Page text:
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7 Fun Facts about Georgia's Covered Bridges

  • Watson Mill Covered Bridge

    Watson Mill Covered Bridge in Comer, Georgia

    Photo by Sussman Imaging. Submitted via Facebook.

There is just something about a covered bridge that attracts us. Maybe it’s the ghosts of the past ambling over the wooden boards with a click-clack. Maybe it’s the juxtaposition of the weathered grey structure with the rust-colored rivers running beneath, the perfect backdrop for a wedding or family photo. Whatever it is, every year tourists travel through Georgia looking for these beautiful remnants of the past.  

Explore Georgia has a wonderful article with a list of Georgia’s covered bridges, along with pictures. Before you head there, here are seven facts you probably didn’t know that will make your trip down the covered bridge trail more interesting.

Built in 1897, Elder Mill Covered Bridge in Watkinsville is one of only 13 functional covered bridges left in Georgia.
Built in 1897, Elder Mill Covered Bridge in Watkinsville is one of only 13 functional covered bridges left in Georgia.

1. In the early 1900s, there were more than 250 covered bridges in Georgia. Today, there are fewer than 20.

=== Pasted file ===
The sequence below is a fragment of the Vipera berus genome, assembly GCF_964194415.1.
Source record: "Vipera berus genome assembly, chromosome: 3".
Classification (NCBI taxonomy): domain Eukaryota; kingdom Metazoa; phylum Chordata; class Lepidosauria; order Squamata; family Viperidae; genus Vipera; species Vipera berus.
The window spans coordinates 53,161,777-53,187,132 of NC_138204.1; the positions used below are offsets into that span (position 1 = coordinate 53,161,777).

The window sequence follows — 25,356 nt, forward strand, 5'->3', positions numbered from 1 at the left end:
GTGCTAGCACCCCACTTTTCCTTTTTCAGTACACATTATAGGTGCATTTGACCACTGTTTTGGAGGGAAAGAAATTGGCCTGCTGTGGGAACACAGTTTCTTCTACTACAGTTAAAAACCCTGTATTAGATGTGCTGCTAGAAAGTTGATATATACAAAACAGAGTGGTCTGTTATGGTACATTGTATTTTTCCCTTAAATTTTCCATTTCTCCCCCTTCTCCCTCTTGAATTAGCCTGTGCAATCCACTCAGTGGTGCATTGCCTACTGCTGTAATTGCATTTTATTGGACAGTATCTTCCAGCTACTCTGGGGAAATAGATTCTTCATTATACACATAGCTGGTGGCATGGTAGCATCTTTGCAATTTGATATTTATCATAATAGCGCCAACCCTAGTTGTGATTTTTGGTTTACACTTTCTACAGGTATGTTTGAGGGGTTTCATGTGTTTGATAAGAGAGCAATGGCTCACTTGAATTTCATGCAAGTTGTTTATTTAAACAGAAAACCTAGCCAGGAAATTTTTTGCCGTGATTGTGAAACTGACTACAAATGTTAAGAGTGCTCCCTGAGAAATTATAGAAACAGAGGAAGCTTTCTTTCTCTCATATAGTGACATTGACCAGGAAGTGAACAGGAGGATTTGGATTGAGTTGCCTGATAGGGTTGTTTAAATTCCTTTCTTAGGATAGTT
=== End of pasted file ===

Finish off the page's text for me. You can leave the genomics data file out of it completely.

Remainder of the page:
2. The reason bridges were covered was to provide shelter from the elements — not for travelers — but for the wood used for the bridge itself. Without protection, the wooden timbers would rot and decay. Keeping them dry extended their use.

3. Covered bridges were attractive to robbers, who would hide in the rafters, then drop down on their victims while going through the bridge.

Poole's Mill Bridge. Photo by @cgmccall via Instagram.
Poole's Mill Bridge. Photo by @cgmccall via Instagram.

4. Poole’s Mill Bridge transverses Settingdown Creek in Forsyth County and was built on land taken illegally from the Cherokee Indians. Cherokee Chief George Welch was the original owner, but when the Cherokee were removed in 1838 during the Trail of Tears, the land was sold to Jacob Scudder. The original bridge washed away in 1899 and was replaced with the current 96-foot structure in 1901.

5. The Euharlee Covered Bridge in Cartersville is the oldest covered bridge in the state. Washington W. King built this bridge. He is the son of the most famous bridge builder in the South, Horace King, a freed slave.

Concord Bridge in Cobb County is also known as Nickajack Creek Covered Bridge. - Concord Covered Bridge in Cobb County, Georgia - Photo by Barbara Gaddis via Flickr
Concord Bridge in Cobb County is also known as Nickajack Creek Covered Bridge. - Concord Covered Bridge in Cobb County, Georgia - Photo by Barbara Gaddis via Flickr

6. Concord Bridge is the only covered bridge in Georgia still in public use today. (You can drive across Stone Mountain’s covered bridge, too, but that is only open to park guests.) A couple of hundred yards north of the bridge is an entrance to the Silver Comet Trail.

7. Watson Mill Bridge is the longest covered bridge in the state, with a length of 229 feet. 

Sue Rodman

Sue Rodman is Georgia’s official Smart Travel Explorer and the managing editor of the award-winning family travel site 365 Atlanta Family.

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